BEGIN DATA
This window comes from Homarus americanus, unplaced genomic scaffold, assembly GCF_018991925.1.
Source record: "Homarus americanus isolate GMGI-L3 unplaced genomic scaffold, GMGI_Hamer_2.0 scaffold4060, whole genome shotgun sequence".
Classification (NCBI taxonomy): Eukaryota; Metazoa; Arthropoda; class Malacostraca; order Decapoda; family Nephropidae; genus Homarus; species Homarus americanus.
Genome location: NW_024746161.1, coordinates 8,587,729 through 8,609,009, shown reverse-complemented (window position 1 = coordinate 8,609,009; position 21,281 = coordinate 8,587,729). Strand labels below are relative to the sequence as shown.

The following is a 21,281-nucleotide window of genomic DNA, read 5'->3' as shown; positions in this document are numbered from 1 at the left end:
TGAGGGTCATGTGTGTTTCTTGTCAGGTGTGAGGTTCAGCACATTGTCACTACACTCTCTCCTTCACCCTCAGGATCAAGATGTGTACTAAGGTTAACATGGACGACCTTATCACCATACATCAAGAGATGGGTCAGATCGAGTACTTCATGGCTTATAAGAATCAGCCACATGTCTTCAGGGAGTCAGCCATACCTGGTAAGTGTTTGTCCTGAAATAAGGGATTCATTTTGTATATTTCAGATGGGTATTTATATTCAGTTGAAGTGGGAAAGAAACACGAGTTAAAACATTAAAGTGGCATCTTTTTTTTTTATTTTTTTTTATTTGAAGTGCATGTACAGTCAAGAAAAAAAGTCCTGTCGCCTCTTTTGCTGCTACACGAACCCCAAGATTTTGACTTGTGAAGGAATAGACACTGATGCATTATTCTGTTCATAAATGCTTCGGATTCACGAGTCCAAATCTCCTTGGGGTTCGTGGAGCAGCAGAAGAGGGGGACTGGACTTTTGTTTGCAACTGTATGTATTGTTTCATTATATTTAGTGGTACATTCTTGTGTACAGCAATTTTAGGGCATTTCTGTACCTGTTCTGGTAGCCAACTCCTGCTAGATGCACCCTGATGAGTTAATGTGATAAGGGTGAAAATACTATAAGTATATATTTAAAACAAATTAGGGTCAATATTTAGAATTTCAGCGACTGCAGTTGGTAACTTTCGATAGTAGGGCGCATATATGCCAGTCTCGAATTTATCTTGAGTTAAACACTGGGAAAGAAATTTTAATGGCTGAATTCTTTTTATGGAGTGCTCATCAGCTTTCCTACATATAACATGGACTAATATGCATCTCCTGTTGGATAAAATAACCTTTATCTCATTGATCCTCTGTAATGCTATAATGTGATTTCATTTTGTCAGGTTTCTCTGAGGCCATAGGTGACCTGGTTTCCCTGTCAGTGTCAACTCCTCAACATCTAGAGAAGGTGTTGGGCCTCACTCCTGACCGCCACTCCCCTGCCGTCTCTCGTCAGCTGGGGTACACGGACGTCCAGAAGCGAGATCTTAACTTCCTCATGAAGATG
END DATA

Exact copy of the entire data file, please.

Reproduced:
This window comes from Homarus americanus, unplaced genomic scaffold, assembly GCF_018991925.1.
Source record: "Homarus americanus isolate GMGI-L3 unplaced genomic scaffold, GMGI_Hamer_2.0 scaffold4060, whole genome shotgun sequence".
Classification (NCBI taxonomy): Eukaryota; Metazoa; Arthropoda; class Malacostraca; order Decapoda; family Nephropidae; genus Homarus; species Homarus americanus.
Genome location: NW_024746161.1, coordinates 8,587,729 through 8,609,009, shown reverse-complemented (window position 1 = coordinate 8,609,009; position 21,281 = coordinate 8,587,729). Strand labels below are relative to the sequence as shown.

The following is a 21,281-nucleotide window of genomic DNA, read 5'->3' as shown; positions in this document are numbered from 1 at the left end:
TGAGGGTCATGTGTGTTTCTTGTCAGGTGTGAGGTTCAGCACATTGTCACTACACTCTCTCCTTCACCCTCAGGATCAAGATGTGTACTAAGGTTAACATGGACGACCTTATCACCATACATCAAGAGATGGGTCAGATCGAGTACTTCATGGCTTATAAGAATCAGCCACATGTCTTCAGGGAGTCAGCCATACCTGGTAAGTGTTTGTCCTGAAATAAGGGATTCATTTTGTATATTTCAGATGGGTATTTATATTCAGTTGAAGTGGGAAAGAAACACGAGTTAAAACATTAAAGTGGCATCTTTTTTTTTTATTTTTTTTTATTTGAAGTGCATGTACAGTCAAGAAAAAAAGTCCTGTCGCCTCTTTTGCTGCTACACGAACCCCAAGATTTTGACTTGTGAAGGAATAGACACTGATGCATTATTCTGTTCATAAATGCTTCGGATTCACGAGTCCAAATCTCCTTGGGGTTCGTGGAGCAGCAGAAGAGGGGGACTGGACTTTTGTTTGCAACTGTATGTATTGTTTCATTATATTTAGTGGTACATTCTTGTGTACAGCAATTTTAGGGCATTTCTGTACCTGTTCTGGTAGCCAACTCCTGCTAGATGCACCCTGATGAGTTAATGTGATAAGGGTGAAAATACTATAAGTATATATTTAAAACAAATTAGGGTCAATATTTAGAATTTCAGCGACTGCAGTTGGTAACTTTCGATAGTAGGGCGCATATATGCCAGTCTCGAATTTATCTTGAGTTAAACACTGGGAAAGAAATTTTAATGGCTGAATTCTTTTTATGGAGTGCTCATCAGCTTTCCTACATATAACATGGACTAATATGCATCTCCTGTTGGATAAAATAACCTTTATCTCATTGATCCTCTGTAATGCTATAATGTGATTTCATTTTGTCAGGTTTCTCTGAGGCCATAGGTGACCTGGTTTCCCTGTCAGTGTCAACTCCTCAACATCTAGAGAAGGTGTTGGGCCTCACTCCTGACCGCCACTCCCCTGCCGTCTCTCGTCAGCTGGGGTACACGGACGTCCAGAAGCGAGATCTTAACTTCCTCATGAAGATG